On every company anniversary, HR is struggling to find gifts for company employees. "What do they like? What gift is useful to them?" It is difficult to find gifts that employees like because HR will give employees the wrong gift and there will be a lot of problems. This will make everyone unhappy when they receive a gift.
They did not give people a significant sense of appreciation, but instead became another box checked by managers, completely disconnected from employee achievements. Some companies try to make plans more relevant by offering specific rewards to people who create and lead important new plans, "reflect" organizational values in their actions or have a significant impact. However, there are problems with this approach: rewards can be seen as opportunities for a small number of selected elites, leaving most workers feeling left out and ignored.
If managers can make the larger group of employees feel appreciated, the benefits will be substantial. When people receive gratitude from their manager, they are more efficient at work. Another researcher recently found that when team members believe that colleagues respect and appreciate them, the team performs tasks better.
Many HRs strive to make employees feel that their talents and contributions are valued and valued. But when you dig into this topic, you will find that employees think that it is actually very simple. Although the boss finds it difficult to express gratitude to employees.
The Gap Between Managers and Employees.
According to the "Harvard Business Review" research, their discussion showed that there is a significant difference between the opinions of managers and employees.
First, there is a clear difference between managers' appreciation of employees and employee perceptions. We speculate that the illusion of transparency, or the tendency of people to overestimate the visibility of their emotions to others, may explain this: Managers mistakenly believe that employees know how they feel about them.
Second, many managers report that communicating appreciation seems to be really difficult. Some people have trouble balancing feedback on development and fear sending mixed messages to employees. Some people worry that their efforts to express gratitude to all employees will be regularized and seen as impersonal and pointless. On the other hand, employees do not think it is a complicated task. They quickly and clearly articulate the precise ways in which managers can express their appreciation effectively.
This is what they tell us the manager should do:
1. Get in touch with the basics early and often:
Although taking the time to regularly greet and communicate with employees may seem like an unnecessary loss of productivity, these interactions are actually a valuable point of contact for your employees (and you). They keep your employees from feeling invisible. An employee in our focus group told us that we only need to hear "good morning" or "how are you?" Recognition from department managers is as meaningful as formal recognition. By creating a routine that allows your employees to share stories about what they are doing or doing with you, you can make them feel "know" you and keep up with what is happening in your organization.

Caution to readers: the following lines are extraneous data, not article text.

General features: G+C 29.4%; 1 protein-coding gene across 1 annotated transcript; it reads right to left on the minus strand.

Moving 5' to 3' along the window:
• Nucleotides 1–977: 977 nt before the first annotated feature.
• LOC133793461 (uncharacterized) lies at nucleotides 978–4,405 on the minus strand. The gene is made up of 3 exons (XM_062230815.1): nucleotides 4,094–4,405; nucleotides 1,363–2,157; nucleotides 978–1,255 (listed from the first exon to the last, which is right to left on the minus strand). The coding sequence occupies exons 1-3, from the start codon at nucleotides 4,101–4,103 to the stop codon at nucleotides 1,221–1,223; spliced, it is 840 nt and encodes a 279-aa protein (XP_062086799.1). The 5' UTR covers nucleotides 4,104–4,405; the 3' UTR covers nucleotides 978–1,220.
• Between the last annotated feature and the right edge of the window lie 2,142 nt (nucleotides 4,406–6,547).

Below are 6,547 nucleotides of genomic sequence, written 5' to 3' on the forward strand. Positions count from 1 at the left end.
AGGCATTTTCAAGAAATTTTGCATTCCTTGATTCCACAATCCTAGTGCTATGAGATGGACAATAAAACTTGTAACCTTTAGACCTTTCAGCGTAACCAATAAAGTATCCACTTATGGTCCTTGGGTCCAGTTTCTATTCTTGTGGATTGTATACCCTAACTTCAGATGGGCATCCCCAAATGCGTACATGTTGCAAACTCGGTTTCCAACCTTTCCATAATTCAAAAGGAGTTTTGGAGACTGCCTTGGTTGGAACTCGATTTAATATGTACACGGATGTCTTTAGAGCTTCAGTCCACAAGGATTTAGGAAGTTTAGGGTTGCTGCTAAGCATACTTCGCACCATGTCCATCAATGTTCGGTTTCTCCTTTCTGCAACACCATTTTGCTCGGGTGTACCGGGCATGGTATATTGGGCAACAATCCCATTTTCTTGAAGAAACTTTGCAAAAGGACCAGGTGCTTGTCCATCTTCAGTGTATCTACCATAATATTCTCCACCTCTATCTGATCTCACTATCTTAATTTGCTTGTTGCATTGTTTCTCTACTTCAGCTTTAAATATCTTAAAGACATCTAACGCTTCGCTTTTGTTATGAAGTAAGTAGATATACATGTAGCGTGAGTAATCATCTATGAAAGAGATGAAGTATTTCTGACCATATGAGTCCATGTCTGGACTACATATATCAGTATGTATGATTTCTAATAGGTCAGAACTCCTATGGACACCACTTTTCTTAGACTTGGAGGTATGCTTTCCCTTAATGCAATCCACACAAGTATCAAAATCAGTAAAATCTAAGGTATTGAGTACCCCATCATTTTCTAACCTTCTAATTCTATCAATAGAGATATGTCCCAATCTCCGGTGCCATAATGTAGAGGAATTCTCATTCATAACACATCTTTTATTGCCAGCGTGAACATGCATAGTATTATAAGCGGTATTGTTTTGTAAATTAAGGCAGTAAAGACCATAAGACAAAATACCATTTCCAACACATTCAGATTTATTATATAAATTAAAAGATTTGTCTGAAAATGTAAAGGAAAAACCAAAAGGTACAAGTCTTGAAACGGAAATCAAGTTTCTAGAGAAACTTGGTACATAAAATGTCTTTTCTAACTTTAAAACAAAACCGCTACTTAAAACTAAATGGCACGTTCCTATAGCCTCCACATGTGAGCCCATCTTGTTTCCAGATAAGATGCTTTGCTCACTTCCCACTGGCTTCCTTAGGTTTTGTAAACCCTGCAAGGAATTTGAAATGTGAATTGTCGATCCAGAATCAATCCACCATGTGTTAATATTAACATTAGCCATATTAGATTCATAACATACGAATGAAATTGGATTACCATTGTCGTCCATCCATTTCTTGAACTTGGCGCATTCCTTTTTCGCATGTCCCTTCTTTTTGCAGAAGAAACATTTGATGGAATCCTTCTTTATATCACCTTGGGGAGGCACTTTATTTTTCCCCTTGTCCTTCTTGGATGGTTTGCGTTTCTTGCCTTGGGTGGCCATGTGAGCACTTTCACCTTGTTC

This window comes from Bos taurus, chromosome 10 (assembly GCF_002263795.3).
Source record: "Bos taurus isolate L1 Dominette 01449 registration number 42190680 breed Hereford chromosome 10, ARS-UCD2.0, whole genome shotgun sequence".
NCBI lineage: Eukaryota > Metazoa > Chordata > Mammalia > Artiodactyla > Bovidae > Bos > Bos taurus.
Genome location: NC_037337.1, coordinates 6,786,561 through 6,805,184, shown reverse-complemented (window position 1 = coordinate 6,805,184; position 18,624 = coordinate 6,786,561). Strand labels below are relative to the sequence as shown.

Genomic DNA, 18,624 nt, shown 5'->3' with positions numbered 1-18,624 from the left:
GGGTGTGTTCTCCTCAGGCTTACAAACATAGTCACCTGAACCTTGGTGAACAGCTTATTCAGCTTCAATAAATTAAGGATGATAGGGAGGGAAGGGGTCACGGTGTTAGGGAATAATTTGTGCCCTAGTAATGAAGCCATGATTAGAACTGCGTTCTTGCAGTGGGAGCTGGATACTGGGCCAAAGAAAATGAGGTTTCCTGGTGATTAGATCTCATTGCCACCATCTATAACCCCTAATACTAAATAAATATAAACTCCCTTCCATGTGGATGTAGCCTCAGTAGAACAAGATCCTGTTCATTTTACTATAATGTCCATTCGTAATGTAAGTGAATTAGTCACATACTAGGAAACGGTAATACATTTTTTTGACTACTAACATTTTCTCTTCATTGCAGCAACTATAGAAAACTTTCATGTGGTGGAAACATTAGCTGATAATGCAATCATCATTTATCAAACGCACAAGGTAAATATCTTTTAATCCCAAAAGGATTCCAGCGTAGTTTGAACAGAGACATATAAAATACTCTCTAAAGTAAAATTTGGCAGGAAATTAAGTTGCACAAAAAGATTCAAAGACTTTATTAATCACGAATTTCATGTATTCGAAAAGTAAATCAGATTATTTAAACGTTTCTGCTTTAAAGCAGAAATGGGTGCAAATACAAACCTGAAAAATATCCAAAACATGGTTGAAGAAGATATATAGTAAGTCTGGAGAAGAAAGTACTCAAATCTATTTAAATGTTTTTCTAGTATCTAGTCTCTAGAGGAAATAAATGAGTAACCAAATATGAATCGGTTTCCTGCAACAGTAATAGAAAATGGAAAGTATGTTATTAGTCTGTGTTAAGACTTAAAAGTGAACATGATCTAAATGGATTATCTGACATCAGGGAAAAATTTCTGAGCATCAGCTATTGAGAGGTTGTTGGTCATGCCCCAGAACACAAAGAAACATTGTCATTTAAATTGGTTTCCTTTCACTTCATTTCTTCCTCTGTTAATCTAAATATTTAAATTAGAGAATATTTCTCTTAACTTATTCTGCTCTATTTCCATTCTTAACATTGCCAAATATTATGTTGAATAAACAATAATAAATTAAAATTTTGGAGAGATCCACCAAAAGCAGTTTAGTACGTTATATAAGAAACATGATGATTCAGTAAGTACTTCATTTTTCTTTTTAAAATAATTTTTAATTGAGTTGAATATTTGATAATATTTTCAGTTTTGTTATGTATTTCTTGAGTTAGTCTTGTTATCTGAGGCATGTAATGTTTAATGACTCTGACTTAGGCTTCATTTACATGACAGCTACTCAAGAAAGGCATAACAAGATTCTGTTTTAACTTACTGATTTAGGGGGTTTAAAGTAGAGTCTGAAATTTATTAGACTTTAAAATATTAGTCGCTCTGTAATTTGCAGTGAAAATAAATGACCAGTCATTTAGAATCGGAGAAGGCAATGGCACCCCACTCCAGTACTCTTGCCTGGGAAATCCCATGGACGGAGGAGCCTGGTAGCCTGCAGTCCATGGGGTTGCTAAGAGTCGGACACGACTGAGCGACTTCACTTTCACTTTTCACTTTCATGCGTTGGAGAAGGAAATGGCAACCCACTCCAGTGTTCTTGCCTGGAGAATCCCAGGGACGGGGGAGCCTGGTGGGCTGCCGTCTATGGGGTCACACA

2. Give balanced feedback:
Employees want to know what they are doing well and where they can improve. In our discussions, they reported time and time again that getting positive and developmental feedback is one of the key factors that make them feel valued. As one employee explained, it is important to get praise from her manager, but since she never received suggestions for improvement, she questioned the effectiveness of positive feedback. At the same time, some employees who only received critical feedback seemed to give up because they felt they were always doing the right thing.
The trick is to avoid providing both types of comments at the same time. When managers try to use the common sandwich technique to fill in negative feedback between the two layers of positive feedback, employees will only get confused. In our experience, people who need development feedback more often only hear positive words from their manager, while people who perform well will remember more negative feedback. Therefore, we must clearly distinguish between positive feedback and developmental feedback.
3. Address growth opportunities:
Employees want to know the future of their careers. When managers take the time to clearly discuss growth potential or provide opportunities and "extend" tasks, employees will interpret it as evidence that they are valued. On the contrary, when managers forget to solve the personnel development problem, employees will think it is a sign that they have not solved it.